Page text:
How Do We Know?


Over and over one of the atheist guys in the atheist/theist group on Facebook of which I’m a member, has asked Christians how we know. How do we know God exists, how do we know the Bible is not just myth, how do we know we have a relationship with Jesus?

The last question is quite a challenge, but as I thought about it, I realized the Bible had answered it already. Long before Atheist Guy had thought to ask. As near as I can discern, Jesus was talking to a group, including a number of Pharisees, about the fact that a healed blind man had been kicked out of the temple.

Essentially Jesus said, the authorities who kicked him out were blind to who Jesus actually was. The Pharisees who were part of the group said, “We’re not blind too, are we?” Jesus gave a kind of confusing answer, then he told a story about sheep.

We don’t know sheep in western American culture, but first century Jews did. So this analogous story was not in any way odd. It was a good choice to make the points Jesus wanted to make. Here’s part of what Jesus said:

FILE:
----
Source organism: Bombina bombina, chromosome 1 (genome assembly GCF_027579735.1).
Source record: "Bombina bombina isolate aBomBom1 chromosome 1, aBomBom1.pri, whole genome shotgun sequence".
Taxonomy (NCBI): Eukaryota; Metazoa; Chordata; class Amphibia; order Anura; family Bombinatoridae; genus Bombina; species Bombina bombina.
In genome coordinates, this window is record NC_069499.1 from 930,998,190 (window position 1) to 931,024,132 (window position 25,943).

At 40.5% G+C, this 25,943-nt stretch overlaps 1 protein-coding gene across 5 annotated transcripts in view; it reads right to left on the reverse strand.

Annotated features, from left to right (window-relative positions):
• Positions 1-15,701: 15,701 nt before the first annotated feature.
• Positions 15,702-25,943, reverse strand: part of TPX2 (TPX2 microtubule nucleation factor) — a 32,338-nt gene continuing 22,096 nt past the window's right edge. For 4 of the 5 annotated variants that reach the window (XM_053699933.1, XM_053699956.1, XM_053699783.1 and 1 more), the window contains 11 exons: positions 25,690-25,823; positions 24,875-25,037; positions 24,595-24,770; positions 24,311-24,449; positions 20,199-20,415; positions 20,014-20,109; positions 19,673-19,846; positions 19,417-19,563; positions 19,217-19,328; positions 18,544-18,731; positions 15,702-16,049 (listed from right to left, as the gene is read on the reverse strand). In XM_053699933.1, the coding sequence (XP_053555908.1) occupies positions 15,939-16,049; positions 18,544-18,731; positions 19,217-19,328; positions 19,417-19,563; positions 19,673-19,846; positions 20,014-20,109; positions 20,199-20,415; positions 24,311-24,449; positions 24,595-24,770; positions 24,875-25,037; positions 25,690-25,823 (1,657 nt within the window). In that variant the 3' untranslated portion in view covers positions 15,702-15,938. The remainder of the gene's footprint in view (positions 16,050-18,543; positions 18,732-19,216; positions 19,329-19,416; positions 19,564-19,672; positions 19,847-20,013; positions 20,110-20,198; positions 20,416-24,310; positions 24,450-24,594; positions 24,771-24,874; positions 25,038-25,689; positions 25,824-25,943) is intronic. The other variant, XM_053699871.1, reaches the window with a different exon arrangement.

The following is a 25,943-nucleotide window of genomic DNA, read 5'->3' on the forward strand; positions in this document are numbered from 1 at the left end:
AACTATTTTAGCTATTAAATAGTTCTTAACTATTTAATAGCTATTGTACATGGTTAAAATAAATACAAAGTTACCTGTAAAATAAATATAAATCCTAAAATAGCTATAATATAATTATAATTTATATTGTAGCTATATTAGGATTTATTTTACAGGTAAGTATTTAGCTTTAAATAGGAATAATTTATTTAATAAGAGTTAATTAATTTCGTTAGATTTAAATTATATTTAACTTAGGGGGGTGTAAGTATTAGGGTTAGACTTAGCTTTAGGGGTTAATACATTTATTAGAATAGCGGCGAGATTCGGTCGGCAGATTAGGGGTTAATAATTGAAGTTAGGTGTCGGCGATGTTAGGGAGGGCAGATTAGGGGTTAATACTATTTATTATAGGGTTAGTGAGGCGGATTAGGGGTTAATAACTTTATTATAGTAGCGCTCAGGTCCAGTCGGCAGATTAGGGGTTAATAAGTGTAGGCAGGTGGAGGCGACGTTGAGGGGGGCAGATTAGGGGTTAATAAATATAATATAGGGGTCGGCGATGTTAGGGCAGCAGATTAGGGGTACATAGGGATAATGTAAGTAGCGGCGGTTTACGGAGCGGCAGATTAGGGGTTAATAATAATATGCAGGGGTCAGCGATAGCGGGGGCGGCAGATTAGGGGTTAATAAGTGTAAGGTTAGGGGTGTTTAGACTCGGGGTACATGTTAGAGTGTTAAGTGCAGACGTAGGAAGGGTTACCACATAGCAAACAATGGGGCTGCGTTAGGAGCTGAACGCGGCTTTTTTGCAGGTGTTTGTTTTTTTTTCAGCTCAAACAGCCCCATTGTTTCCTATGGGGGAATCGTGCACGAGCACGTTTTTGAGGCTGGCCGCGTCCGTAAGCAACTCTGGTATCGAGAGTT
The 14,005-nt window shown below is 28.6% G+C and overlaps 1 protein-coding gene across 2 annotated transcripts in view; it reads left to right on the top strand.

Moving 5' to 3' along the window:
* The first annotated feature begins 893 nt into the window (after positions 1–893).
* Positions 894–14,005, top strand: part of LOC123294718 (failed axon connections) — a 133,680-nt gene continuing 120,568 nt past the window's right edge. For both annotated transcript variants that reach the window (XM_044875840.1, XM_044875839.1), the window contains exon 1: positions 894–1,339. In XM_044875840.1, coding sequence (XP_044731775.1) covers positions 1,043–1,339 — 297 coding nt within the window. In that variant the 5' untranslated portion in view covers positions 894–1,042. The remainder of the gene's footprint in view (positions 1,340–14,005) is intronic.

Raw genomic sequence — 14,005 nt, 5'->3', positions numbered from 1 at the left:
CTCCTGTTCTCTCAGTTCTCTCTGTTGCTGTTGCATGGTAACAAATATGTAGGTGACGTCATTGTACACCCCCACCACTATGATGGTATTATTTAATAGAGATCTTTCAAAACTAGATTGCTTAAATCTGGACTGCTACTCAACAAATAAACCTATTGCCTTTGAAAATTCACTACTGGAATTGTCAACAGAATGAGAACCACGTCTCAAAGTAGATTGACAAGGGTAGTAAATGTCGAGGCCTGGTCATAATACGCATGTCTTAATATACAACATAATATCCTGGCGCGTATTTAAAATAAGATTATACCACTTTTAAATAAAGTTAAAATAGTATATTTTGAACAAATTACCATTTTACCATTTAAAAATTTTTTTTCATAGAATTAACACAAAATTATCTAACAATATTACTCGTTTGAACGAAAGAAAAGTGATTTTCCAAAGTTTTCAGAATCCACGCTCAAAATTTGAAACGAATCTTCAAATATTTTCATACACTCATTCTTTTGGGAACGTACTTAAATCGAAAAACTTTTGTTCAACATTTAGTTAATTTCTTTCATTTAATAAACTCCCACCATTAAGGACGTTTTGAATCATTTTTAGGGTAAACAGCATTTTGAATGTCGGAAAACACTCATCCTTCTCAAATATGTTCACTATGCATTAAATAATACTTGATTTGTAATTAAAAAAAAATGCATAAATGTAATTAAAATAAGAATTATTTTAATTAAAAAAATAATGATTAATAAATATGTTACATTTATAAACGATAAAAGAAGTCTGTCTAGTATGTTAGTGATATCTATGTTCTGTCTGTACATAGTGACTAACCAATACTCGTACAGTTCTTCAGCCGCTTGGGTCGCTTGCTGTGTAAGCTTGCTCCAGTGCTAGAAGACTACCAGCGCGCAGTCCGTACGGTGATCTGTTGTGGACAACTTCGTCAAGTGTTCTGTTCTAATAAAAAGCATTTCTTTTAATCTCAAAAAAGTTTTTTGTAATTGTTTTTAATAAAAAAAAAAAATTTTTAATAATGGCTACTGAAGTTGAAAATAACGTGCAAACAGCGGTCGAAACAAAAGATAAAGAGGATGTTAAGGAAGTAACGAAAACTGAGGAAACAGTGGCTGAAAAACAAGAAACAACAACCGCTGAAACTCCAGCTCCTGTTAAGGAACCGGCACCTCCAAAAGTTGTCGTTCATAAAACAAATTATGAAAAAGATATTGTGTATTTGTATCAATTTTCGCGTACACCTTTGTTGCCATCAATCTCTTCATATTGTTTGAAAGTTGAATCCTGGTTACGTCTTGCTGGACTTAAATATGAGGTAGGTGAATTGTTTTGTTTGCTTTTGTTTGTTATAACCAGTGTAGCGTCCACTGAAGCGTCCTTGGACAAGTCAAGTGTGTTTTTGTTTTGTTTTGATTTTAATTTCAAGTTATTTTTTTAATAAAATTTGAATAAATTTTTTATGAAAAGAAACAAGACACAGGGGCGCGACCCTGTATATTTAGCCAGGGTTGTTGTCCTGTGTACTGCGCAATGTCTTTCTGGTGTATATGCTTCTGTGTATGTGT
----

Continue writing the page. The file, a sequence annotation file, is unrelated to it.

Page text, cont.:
“he who enters by the door is a shepherd of the sheep. To him the doorkeeper opens, and the sheep hear his voice, and he calls his own sheep by name and leads them out. When he puts forth all his own, he goes ahead of them, and the sheep follow him because they know his voice. A stranger they simply will not follow, but will flee from him, because they do not know the voice of strangers.”

Later He explains part of the analogy to the people He was talking to, but the part that clicked with me was the statement that the shepherd’s sheep know his voice. I’ve watched a number of YouTube videos about sheep and shepherds for a few other posts I’ve done, such as this one, but in those I wrote with the Shepherd in mind. But the truth of what Jesus said about the sheep knowing the shepherd’s voice is very clear.